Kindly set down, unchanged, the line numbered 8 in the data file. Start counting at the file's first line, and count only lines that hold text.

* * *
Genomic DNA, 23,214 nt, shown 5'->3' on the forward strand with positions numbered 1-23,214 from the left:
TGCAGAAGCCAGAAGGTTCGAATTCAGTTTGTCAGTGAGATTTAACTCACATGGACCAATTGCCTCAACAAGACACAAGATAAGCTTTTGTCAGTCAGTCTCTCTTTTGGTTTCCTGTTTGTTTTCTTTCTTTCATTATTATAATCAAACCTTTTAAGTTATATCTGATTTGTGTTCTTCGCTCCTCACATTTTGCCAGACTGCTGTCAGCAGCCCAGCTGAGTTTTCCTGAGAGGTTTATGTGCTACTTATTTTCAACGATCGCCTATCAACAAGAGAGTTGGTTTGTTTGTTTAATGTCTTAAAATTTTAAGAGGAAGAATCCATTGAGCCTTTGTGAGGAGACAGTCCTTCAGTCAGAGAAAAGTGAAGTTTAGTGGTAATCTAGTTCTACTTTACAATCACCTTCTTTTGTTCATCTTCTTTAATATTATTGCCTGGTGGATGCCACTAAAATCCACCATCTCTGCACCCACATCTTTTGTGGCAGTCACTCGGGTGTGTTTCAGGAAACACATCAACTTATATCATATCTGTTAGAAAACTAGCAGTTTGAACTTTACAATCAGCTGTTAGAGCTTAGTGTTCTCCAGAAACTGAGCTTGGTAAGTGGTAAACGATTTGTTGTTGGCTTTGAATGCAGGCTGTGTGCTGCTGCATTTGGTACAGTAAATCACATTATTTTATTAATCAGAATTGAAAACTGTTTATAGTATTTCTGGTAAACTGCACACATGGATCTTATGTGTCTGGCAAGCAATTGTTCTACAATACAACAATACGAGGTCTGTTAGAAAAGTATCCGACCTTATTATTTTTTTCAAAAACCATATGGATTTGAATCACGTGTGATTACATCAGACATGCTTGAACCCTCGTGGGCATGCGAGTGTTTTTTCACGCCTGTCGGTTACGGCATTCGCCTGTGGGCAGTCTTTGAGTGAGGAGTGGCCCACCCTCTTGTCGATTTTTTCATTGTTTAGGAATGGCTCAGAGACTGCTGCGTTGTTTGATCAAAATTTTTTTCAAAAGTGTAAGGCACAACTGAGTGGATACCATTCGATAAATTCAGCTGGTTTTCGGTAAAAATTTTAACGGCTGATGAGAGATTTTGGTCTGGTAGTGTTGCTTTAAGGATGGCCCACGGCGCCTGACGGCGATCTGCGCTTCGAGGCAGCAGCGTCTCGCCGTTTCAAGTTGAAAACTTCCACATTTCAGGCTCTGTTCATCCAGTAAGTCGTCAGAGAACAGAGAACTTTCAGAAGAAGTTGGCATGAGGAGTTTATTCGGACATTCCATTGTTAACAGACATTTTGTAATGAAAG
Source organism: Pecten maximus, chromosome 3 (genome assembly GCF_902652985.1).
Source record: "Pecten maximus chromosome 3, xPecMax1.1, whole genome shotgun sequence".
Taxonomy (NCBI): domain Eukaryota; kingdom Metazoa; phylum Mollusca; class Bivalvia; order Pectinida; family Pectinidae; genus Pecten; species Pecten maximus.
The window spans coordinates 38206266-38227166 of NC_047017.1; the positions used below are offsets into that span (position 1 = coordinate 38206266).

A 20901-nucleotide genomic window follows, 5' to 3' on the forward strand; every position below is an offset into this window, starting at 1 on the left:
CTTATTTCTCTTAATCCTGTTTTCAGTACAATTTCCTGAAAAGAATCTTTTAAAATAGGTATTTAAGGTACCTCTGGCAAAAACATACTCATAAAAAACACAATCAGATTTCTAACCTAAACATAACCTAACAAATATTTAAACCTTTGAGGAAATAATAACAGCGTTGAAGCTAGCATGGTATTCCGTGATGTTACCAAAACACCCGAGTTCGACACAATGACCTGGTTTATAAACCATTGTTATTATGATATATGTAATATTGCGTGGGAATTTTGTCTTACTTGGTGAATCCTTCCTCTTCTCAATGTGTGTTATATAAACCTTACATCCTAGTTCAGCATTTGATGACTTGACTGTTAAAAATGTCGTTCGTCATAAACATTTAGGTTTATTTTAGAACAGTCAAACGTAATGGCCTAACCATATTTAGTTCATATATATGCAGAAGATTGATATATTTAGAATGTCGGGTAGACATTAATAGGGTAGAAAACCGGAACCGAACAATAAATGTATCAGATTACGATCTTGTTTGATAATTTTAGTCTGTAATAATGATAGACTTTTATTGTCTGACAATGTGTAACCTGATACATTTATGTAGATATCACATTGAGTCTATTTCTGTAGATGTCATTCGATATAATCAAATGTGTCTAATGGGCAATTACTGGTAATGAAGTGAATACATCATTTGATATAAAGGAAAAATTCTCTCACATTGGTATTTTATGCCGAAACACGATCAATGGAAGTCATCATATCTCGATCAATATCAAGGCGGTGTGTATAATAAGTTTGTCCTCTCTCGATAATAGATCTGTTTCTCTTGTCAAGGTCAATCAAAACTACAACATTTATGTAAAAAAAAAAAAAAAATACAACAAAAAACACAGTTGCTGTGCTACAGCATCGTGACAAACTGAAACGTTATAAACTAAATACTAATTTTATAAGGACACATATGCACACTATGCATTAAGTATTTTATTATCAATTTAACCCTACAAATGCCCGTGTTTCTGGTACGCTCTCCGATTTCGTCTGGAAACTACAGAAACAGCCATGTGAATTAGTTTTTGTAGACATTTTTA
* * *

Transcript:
CTTATTTCTCTTAATCCTGTTTTCAGTACAATTTCCTGAAAAGAATCTTTTAAAATAGGTATTTAAGGTACCTCTGGCAAAAACATACTCATAAAAAACACAATCAGATTTCTAACCTAAACATAACCTAACAAATATTTAAACCTTTGAGGAAATAATAACAGCGTTGAAGCTAGCATGGTATTCCGTGATGTTACCAAAACACCCGAGTTCGACACAATGACCTGGTTTATAAACCATTGTTATTATGATATATGTAATATTGCGTGGGAATTTTGTCTTACTTGGTGAATCCTTCCTCTTCTCAATGTGTGTTATATAAACCTTACATCCTAGTTCAGCATTTGATGACTTGACTGTTAAAAATGTCGTTCGTCATAAACATTTAGGTTTATTTTAGAACAGTCAAACGTAATGGCCTAACCATATTTAGTTCATATATATGCAGAAGATTGATATATTTAGAATGTCGGGTAGACATTAATAGGGTAGAAAACCGGAACCGAACAATAAATGTATCAGATTACGATCTTGTTTGATAATTTTAGTCTGTAATAATGATAGACTTTTATTGTCTGACAATGTGTAACCTGATACATTTATGTAGATATCACATTGAGTCTATTTCTGTAGATGTCATTCGATATAATCAAATGTGTCTAATGGGCAATTACTGGTAATGAAGTGAATACATCATTTGATATAAAGGAAAAATTCTCTCACATTGGTATTTTATGCCGAAACACGATCAATGGAAGTCATCATATCTCGATCAATATCAAGGCGGTGTGTATAATAAGTTTGTCCTCTCTCGATAATAGATCTGTTTCTCTTGTCAAGGTCAATCAAAACTACAACATTTATGTAAAAAAAAAAAAAAAATACAACAAAAAACACAGTTGCTGTGCTACAGCATCGTGACAAACTGAAACGTTATAAACTAAATACTAATTTTATAAGGACACATATGCACACTATGCATTAAGTATTTTATTATCAATTTAACCCTACAAATGCCCGTGTTTCTGGTACGCTCTCCGATTTCGTCTGGAAACTACAGAAACAGCCATGTGAATTAGTTTTTGTAGACATTTTTA